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Posted: February 20, 2011 12:00 a.m.

Horace Johnson: Living in changing times

Newton's first black judge one of the first to integrate

By William Brawley/

The honorable judge: Horace Johnson was one of the first students to be integrated in Newton County. He is also the first black judge to serve in Newton County.

Judge Horace Johnson has made a lot of memories since being born in Newton County Hospital in the late 50s. But the one that stands out most clearly happened at Ficquett Elementary School when he was one of the first black students to be integrated in Newton County.

"I can vividly remember walking out of school between a row of state patrol officers to block our view of the protests that were going on about integration," said Johnson. "I don't remember what grade I was in at the time but I remember that vividly."

Johnson grew up in the Sand Hill community, where his father taught math at Washington Street Elementary School. He remembers those days fondly, growing up in a tight-knit community where everyone looked out for one another.

"The neighbors would tell on you if you did something wrong, and if you did it in their house they'd spank you, and when you got home you'd get spanked again," Johnson said with a chuckle. "I didn't like it then, but I have a great appreciation of it now."

Johnson started his education early. Not only were both of his parents educators, his aunt also lived with them for a time and she was a student at Albany State at the time. There was no kindergarten for children in the black community so Johnson became his aunt's "practice pupil." He started first grade at the age of 4 under the tutelage of Ms. Juanita Clay, second grade was Ms. Odessa Washington and third grade was Ms. Sara Francis Hardeman, who also taught Johnson's father and who is still living.

"It was in third grade that integration was beginning to gel and my parents were approached about me being among the group of students who would be placed in a majority white school," he said.

And so Johnson made the transition beginning in the fourth grade with three or four other children from his community. His mother later told him that school officials had wanted to hold him back because of his age and she had refused to allow it, saying that if he could do the work that he should move forward.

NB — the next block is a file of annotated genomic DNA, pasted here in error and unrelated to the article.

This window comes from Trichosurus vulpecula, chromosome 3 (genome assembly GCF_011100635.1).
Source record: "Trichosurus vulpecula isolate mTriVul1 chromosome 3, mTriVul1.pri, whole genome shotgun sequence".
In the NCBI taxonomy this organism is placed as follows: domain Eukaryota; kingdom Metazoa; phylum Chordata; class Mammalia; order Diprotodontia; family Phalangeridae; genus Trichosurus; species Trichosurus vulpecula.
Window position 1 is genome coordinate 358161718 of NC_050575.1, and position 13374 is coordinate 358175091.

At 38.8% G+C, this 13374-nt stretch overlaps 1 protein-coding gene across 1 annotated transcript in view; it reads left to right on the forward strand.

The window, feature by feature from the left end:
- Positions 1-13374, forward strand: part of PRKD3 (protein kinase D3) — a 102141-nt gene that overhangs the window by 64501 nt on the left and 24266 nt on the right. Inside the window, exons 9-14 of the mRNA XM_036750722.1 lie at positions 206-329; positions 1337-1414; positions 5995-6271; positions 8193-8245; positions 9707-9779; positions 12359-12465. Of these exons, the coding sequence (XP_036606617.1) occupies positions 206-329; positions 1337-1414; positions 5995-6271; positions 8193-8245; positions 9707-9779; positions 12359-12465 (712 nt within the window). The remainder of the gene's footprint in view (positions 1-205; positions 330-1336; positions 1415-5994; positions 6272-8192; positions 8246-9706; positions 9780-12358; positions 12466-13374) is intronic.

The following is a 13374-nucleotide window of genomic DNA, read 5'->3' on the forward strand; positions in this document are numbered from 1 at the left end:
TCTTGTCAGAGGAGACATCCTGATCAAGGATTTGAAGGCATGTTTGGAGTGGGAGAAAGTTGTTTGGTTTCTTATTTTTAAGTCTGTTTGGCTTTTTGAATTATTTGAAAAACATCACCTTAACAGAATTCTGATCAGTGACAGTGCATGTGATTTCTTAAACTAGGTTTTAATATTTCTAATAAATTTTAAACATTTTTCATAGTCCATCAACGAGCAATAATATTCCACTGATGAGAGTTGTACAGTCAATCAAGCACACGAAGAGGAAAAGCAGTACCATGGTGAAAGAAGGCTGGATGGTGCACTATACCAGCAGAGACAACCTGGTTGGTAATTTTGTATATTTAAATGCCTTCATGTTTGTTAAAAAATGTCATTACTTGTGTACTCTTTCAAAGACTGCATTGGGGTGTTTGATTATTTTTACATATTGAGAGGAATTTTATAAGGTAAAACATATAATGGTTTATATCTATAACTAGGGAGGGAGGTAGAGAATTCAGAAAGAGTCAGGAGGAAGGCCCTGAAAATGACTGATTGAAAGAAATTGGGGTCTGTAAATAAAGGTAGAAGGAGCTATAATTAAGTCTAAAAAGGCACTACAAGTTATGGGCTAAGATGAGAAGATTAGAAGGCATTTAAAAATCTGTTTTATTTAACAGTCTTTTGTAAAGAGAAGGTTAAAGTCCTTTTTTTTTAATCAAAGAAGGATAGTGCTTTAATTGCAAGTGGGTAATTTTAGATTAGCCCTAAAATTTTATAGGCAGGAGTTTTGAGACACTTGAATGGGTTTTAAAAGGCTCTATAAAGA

"Kids at that age (Johnson was around 6 or 7-years-old) knew nothing much different," he said. "Maybe I was oblivious to it because my parents insulated me in a lot of ways. There was unrest in the community, marches and things regarding integration were taking place, but as a young kid I wasn’t directly involved," said Johnson. "I had a pretty good experience transitioning there."

Johnson went through his upper education, the first of the group that were in county schools with full integration. At that time students would go through seventh grade in elementary school, then eighth and ninth grade in junior high. Another big memory for Johnson is when it was time for the students to move from elementary to junior high, because some students didn’t go with him.

"Their parents pulled them out. That was the first year that George Walton Academy was formed and other institutions and there were students who were with me four and five years now gone. I knew why," he said. "But it didn’t make sense to me from a logical point. I was okay for four of five years and then I wasn’t. But it was a very telling moment for me," he said.

Johnson’s father transferred to Cousins Junior High to teach when he started there and Johnson said he couldn’t recall any instances of things going badly. Two years later he went to Newton County High School which once sat where Sharp Learning Center now does. His senior year he started at the current NHS location where he graduated with his dreams of going anywhere that wasn’t Covington.

"When I look back on it I couldn’t wait to get out of here," he said. "I guess a lot of it was because we didn’t get a McDonalds for the first time until around 1974 and maybe it wasn’t hip enough," he said with a laugh.

Despite not being hip enough in the 70s, Johnson chose to bring his family back in 1995 – nearly 20 years after leaving.

"Covington has always been a special place," he said. "Through its trials and troubles with regard to the societal things that were happening around us, Covington had a way of dealing with it in an appropriate, and I think a community-minded manner. Folks would talk. Which I think obviously is important and I think that tradition continues today with regard to how issues are dealt with," said Johnson.

"There were some ugly things going on and folks being arrested for no reason at all. But we have always had a way overall of finding ways to talk and work together and I think that’s a testimony to our success as a community today and frankly, it’s what made me want to come back home 20 years later with my boys attending the same schools that I did, from Ficqett to Cousins then to Eastside High School – because of where we are zoned – problems certainly still exist," said Johnson. "And viewpoints, how people interact one with the other within races and in separate races as well. But I think in many ways we have been able to forge good relationships simply because of the fact there were always those who sought to have dialogue going on even in the ugliest of times."

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